Potatoes go on marketing offense
Updated: Wednesday, March 06, 2013 10:50 AM
By MATTHEW WEAVER
KENNEWICK, Wash. -- Consumer attitudes toward potatoes are improving, according to U.S. Potato Board leaders.
Connell, Wash., grower Rob Davis, co-chair of the international marketing committee for the board, and board CEO Tim O'Connor provided an update on potato marketing efforts in the U.S. and abroad during the Washington Oregon Potato Conference in Kennewick, Wash.
Their presentation included:
* The board is working with USDA and the National Potato Council to get fresh potatoes accepted past a 26-kilometer border into Mexico. Mexico's population is roughly 108 million, with only 5 million residents within the border area, Davis said.
"There is a huge opportunity to continue to export more fresh potatoes to that market once it becomes open," he said.
* The board made efforts with private voluntary organizations to add dehydrated potatoes to food aid programs. The first sale of dehydrated potatoes for food aid went through USDA in October 2012, Davis said.
He said there is a significant potential savings in freight and logistics, as dehydrated potatoes have a 7 to 1 ratio compared to corn and soybean meals used for aid, which have a 2 to 1 ratio.
"For every hundred pounds we're sending them, they're getting 700 pounds of digestible product," Davis said.
* The board uses the name "Linda" to refer to its target market, women aged 25-54 years old, with children under 18 living at home. The Linda demographic represents 40 percent of all fresh potato consumption.
"Linda shops and she prepares meals in seasons," Davis said. "As the seasons move on, her ideas and tendencies tend to change."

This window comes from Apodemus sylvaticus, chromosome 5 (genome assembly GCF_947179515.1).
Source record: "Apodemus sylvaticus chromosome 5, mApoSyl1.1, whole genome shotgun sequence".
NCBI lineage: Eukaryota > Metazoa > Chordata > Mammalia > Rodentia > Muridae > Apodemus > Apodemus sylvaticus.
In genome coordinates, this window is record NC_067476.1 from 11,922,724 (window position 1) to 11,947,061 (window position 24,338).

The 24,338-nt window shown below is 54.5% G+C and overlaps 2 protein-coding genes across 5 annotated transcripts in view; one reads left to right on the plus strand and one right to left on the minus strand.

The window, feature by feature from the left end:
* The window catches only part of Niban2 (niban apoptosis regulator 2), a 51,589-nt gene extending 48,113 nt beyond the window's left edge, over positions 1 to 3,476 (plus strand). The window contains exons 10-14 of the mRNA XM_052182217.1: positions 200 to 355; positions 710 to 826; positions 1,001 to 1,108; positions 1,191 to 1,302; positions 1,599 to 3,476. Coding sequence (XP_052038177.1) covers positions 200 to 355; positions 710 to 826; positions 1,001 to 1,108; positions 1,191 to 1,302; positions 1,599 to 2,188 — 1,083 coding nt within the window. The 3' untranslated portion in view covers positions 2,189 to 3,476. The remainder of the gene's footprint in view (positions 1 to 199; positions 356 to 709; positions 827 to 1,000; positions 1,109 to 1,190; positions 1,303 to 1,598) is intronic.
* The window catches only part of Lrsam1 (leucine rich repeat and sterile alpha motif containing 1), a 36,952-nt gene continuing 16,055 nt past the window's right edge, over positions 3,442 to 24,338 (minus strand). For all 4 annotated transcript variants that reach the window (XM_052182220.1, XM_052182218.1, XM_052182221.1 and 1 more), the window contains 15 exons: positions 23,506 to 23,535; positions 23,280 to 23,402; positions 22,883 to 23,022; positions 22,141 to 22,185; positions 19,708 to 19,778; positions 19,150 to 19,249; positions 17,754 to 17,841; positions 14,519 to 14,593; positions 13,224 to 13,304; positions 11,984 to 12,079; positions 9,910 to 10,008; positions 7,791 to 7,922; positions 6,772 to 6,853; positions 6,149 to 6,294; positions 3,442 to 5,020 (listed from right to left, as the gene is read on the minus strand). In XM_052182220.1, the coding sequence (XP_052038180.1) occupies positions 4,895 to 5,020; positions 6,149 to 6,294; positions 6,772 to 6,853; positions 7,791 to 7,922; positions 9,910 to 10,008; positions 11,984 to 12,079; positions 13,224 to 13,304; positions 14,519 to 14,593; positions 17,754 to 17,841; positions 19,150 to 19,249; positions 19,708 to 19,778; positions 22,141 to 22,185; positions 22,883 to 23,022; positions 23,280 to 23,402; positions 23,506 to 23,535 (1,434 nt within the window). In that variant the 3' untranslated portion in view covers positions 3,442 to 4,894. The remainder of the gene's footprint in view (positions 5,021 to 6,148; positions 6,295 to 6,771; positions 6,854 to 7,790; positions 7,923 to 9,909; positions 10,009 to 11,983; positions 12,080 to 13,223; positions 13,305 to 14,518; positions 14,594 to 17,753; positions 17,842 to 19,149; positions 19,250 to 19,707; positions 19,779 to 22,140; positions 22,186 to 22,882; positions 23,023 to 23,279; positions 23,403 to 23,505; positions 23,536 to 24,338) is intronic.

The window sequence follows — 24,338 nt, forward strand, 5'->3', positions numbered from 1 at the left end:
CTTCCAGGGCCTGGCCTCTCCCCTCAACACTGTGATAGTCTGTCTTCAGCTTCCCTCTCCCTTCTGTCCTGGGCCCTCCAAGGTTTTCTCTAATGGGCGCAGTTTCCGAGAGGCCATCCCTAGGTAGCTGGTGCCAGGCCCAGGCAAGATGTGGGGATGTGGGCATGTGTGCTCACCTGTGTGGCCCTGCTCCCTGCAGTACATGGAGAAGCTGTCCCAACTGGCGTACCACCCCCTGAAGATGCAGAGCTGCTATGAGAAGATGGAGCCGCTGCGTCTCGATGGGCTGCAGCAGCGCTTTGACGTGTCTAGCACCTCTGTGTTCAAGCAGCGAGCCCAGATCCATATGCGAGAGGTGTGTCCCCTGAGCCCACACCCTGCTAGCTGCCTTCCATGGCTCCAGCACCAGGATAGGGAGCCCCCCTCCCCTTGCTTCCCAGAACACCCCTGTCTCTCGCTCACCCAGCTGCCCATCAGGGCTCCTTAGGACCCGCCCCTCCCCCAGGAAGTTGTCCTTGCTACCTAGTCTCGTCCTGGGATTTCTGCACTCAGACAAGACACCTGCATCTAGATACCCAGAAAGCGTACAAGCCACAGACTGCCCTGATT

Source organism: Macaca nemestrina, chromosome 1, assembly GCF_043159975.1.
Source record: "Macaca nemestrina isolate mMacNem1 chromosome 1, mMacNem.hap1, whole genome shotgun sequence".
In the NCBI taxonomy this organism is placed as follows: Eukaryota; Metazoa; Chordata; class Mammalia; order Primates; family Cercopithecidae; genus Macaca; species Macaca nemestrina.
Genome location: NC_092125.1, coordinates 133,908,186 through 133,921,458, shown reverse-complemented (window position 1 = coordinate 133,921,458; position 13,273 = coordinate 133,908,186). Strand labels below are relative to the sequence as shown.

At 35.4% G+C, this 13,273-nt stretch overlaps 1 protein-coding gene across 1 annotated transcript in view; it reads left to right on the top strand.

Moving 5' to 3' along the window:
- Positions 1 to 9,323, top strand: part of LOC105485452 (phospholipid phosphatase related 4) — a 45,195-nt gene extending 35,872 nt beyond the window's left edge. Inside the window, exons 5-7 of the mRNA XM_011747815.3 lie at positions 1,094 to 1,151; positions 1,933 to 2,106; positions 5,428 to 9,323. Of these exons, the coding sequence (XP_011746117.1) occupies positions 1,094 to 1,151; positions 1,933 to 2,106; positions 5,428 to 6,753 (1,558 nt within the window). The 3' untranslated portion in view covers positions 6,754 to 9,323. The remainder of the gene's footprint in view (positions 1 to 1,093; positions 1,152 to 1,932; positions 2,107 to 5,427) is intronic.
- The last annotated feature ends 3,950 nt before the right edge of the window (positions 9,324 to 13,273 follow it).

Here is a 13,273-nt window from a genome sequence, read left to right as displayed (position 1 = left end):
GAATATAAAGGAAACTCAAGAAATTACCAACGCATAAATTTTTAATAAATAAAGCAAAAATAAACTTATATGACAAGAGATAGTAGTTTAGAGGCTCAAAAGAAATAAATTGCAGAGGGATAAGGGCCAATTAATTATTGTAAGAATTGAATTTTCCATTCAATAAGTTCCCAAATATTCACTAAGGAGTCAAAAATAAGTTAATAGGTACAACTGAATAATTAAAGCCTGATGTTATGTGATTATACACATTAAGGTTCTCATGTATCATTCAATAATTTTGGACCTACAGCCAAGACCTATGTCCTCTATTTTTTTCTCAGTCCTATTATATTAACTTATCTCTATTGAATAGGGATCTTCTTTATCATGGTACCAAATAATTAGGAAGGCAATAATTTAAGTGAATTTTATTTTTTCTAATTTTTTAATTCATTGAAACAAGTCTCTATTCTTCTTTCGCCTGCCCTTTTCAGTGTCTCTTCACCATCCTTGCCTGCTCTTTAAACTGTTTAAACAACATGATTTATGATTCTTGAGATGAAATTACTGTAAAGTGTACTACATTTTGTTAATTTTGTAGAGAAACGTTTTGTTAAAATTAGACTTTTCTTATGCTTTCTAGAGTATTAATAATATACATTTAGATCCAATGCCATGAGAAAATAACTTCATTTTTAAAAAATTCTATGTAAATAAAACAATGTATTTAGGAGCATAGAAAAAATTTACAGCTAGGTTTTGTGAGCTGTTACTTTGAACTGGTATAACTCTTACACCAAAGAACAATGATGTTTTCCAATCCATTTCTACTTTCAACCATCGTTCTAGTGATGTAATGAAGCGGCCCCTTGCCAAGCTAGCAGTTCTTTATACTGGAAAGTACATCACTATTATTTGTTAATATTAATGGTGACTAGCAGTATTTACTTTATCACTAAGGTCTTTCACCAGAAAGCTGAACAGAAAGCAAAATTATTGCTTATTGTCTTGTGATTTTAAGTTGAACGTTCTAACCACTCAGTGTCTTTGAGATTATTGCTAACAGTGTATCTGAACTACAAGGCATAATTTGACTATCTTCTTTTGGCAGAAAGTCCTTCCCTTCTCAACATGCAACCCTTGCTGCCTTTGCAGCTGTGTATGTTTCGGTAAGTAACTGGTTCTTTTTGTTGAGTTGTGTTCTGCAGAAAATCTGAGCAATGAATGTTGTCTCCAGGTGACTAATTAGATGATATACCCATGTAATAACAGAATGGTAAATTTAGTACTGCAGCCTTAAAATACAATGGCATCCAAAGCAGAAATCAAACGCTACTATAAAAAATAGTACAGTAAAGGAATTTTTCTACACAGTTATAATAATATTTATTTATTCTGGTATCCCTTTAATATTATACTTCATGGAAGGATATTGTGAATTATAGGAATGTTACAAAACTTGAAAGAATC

The board works to respond to those changes by offering products that will suit the seasonal mood. For example, Linda is back on track in September-October as school begins and looking for a quick, healthy meal for her children. In November-December, she's cooking to impress during the holidays. In January and February, she's working to focus after eating too much over the holidays.
* O'Connor said consumer attitudes toward potatoes as a healthful food option have improved. Negative attitudes are back to levels prior to the Atkins diet in 2002.
Consumers would have to agree potatoes are healthy, convenient, flavorable and fresh in order to be counted, O'Connor said, and nearly 25 percent of the target demographic agrees, at a level comparable to more than a decade ago.
* When fresh potatoes are in the shopping cart, shoppers spend 10 more minutes at the store and spend twice as much money, Davis said.
"Without fresh potatoes, (the average shopper) will roughly have 17 items in her cart; if she's got fresh potatoes, she's got 33 items," he said. "We've taken this information and portrayed it back to our partnerships with grocers that if potatoes are in front of more shoppers, we're going to sell more potatoes and you're going to sell more groceries."
U.S. Potato Board: www.uspotatoes.com